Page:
Shrieks of laughter, knock-knock jokes and jump rope games all make waiting at the bus stop one of the best parts of the school day. But for 23 million children who take a bus back and forth each day, the acts of approaching and exiting the vehicle are fraught with risk, according to the National Highway Traffic Safety Administration (NHTSA).

Riding the bus is actually the safe part, says Ronna Weber, executive director of the National School Transportation Association. Kids are 23 times safer on a school bus than they are when traveling in a family car and 58 times safer than riding with a teen driver, she notes.

However, “while bus stops are usually very safe, motorists have been increasingly passing stopped buses,” explains Weber. More and more, drivers seem to be ignoring the stop sign that extends on the left side of the bus, as well as the crossing arm that appears on the right near the front bumper and the bus's flashing lights. “All three indicate that kids are loading and unloading, and cars must stop and wait for children to cross the street safely.”

Of course, drivers should always be on the lookout for school buses and the kids who get on and off them, but student behavior also plays an important role. An average of 24 kids die in school transportation-related accidents each year, so it’s critical to talk with your child about safety around buses.

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Before your tot races to the bus stop, both of you should keep the following in mind.

Leave in plenty of time. Racing to the corner to catch the bus could entail crossing streets without carefully looking each way. Make sure your child allows plenty of time to get to the bus stop. Arriving about five minutes before the pick-up time is a good goal.

Get ready to board. Playing too close to the curb is a bad idea. Instruct your child to move three giant steps away from the road, advises the NHTSA. Once the bus arrives, kids should stand back until it comes to a complete stop, the door opens and the driver tells them it’s time to climb inside. Have your child hold on to the handrail, and watch out for backpack straps, hoodie strings and scarves that could become tangled in the door hinges.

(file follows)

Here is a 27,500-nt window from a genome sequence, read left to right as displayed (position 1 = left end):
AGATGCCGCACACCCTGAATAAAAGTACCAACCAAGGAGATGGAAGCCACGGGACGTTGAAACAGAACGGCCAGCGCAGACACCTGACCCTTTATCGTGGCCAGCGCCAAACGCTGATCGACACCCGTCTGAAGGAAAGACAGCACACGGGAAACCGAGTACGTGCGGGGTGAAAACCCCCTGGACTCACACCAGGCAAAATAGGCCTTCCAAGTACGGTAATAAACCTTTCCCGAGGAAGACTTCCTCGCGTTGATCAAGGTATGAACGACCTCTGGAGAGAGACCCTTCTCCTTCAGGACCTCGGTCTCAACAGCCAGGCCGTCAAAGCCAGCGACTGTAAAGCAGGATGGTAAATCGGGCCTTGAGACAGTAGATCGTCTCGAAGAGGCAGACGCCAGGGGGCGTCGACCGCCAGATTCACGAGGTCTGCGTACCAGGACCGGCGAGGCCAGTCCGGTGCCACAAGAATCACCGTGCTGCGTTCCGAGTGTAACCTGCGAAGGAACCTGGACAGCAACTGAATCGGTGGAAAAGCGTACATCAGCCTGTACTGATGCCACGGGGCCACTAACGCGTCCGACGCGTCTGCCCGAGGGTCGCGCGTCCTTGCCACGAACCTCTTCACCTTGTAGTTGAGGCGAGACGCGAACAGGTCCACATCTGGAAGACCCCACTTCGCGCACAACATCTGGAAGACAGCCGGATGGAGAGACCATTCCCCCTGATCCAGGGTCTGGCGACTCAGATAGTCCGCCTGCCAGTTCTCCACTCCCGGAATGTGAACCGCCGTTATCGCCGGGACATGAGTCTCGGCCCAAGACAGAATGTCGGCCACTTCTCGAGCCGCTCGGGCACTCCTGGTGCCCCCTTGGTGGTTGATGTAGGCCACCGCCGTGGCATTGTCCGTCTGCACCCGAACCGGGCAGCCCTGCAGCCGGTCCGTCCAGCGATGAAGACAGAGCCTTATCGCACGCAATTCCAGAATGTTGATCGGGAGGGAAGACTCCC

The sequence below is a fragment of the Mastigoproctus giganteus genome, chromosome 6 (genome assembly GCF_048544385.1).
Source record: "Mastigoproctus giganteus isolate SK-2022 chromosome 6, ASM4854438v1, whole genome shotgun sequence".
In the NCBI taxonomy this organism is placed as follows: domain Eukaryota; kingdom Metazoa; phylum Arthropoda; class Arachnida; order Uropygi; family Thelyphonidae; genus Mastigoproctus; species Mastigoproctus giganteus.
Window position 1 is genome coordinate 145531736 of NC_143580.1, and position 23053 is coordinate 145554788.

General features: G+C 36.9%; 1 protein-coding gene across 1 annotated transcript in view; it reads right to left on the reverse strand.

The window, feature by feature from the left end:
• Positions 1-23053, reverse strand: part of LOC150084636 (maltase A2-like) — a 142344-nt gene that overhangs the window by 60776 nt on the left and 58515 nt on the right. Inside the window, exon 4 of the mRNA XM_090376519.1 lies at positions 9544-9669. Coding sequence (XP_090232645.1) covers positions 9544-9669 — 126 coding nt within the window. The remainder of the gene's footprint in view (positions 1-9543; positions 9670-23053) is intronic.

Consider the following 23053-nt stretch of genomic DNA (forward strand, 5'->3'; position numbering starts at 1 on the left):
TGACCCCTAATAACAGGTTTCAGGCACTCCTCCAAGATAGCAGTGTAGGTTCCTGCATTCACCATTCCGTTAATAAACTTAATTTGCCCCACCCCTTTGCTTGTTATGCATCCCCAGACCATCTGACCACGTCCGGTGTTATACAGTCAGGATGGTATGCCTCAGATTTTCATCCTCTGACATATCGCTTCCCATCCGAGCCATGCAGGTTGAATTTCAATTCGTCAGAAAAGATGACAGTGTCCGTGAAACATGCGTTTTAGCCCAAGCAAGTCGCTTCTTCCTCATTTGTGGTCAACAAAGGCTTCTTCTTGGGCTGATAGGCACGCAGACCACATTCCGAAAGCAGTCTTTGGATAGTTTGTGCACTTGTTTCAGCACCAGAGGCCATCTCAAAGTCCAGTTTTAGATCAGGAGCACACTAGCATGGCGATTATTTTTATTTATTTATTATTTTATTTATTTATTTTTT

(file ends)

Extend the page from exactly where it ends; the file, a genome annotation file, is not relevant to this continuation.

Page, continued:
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Listen to the driver. Remind your child to pay attention to any instructions that come from the driver and bus monitor. “These two people are great resources for kids and highly trained to provide the safest trip possible,” says Weber. Introduce your new rider to the driver and monitor so he can learn their names and will feel comfortable approaching them if questions or problems arise.

Cross with caution. Explain to your child that he shouldn’t walk behind the bus and that if he needs to cross the street, he should do so in front of the vehicle. It’s important to make eye contact with the bus driver so the driver knows he’s crossing. Make sure your tot walks on the sidewalk or along the side of the street to a spot at least five giant steps in front of the bus before crossing.

Watch the wheels. Safercar.gov warns that if a child drops something after getting off the bus and it rolls under or near the wheels, she should tell the driver instead of attempting to retrieve it. If she tries to pick up the item, the driver may not be able to see her from where he’s sitting. 

Beware strangers. Unfamiliar people may approach kids at bus stops, so reinforce the rule about not talking to people your child doesn’t know. “Children should immediately tell the driver or a parent if a stranger tries to engage them or asks them to get into an unknown car,” says Weber.

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Jennifer Kelly Geddes is a New York City-based writer and editor who specializes in parenting, health and child development. She’s also the mom of two teen girls.